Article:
Classroom of the future on its way
Vail, CO Colorado
EAGLE COUNTY ” Let’s tour the classroom of the future.
Take a whiff. Nice, huh? No chalk dust. Teachers don’t use those green boards much anymore.
Sure, there are still desks, chairs, notebooks and pens, but see the 40-inch flat screen lighting up the room in brilliant high definition? That, my friend, is where the kids will meet Gandhi, Fred Estaire and John F. Kennedy. That’s where they’ll see volcanoes erupt and rovers roam Mars. That’s where they’ll learn how to make movies, compose symphonies and piece together business presentations that would impress a curmudgeon like Donald Trump.
That’s where technology will come screaming into the school. That’s how the United States will keep up in this booming global economy.
This classroom of the future isn’t so far in the future for Eagle County School District. When voters approved the $128 million bond last November, they approved $4 million to be spent on extensive technology upgrades, most of which will be completed this summer.
The big project is boosting the district’s Internet power by 10 and upgrading the outdated networks to handle large amounts of information. When it comes to the Internet, speed really does matter, and an upgrade like this opens up vast worlds of sounds, videos and programs that teachers just can’t access now.
To bring this mass of information to life, the district is considering placing 40-inch, high definition monitors or projection systems in almost every classroom.
These upgrades couldn’t come too soon, says John Kuglin, the technology director for the district.
He takes very seriously news reports that countries like China and India are graduating more students from college than ever and are stepping up their technology know-how while many U.S. schools lag.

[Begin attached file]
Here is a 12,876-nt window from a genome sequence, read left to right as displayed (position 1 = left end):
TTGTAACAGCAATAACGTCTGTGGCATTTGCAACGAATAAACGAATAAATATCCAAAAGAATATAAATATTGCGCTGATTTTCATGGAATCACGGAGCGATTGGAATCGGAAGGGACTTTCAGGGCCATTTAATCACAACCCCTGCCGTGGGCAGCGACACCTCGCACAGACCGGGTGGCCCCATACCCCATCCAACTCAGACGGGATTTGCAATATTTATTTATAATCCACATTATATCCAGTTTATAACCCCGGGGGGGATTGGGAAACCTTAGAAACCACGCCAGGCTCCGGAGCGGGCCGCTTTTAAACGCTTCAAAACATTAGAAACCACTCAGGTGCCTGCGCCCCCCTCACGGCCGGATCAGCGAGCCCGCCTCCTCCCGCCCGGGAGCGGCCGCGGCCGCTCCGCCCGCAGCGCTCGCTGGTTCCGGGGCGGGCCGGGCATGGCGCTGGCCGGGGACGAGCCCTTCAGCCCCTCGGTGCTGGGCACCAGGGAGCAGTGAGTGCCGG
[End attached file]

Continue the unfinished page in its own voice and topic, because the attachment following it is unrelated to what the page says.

The result is an undertrained American workforce competing with tech-savvy, highly educated people who will work for a lot less money, he said.
How do we stay innovative? Envelop our kids in technology.
“Ideas have been born in this country because of the education system and our creativity, and technology is a great way to bring together creativity and academics” Kuglin said.
“But if America is going to be competitive, we need to provide the tools,” Kuglin said.
The new, high-powered Internet will help out a school district that’s pushing computer knowledge in classrooms, teaching young kids how to type, use multimedia production programs like Kid Pix and surf the net like college-level researchers.
“Parents don’t realize the gift they gave their children by approving 3B,” Kuglin said. “Technology provides an environment that unleashes a child’s imagination.”
Marcie Gass, a fourth grade teacher at Red Hill Elementary, would like to do a lot more with technology in her classroom when the Internet speeds up.
She’s interested in a program called “Google Earth,” which is an interactive satellite map of the world that can take children from the pyramids in Egypt to the Hoover Dam to a satellite image hanging over their school building.
All of these satellite shots are filled with information and provide dramatic, space shuttle-ride visuals as you zoom around the globe. Things like videos definitely boost a student’s motivation, Gass said.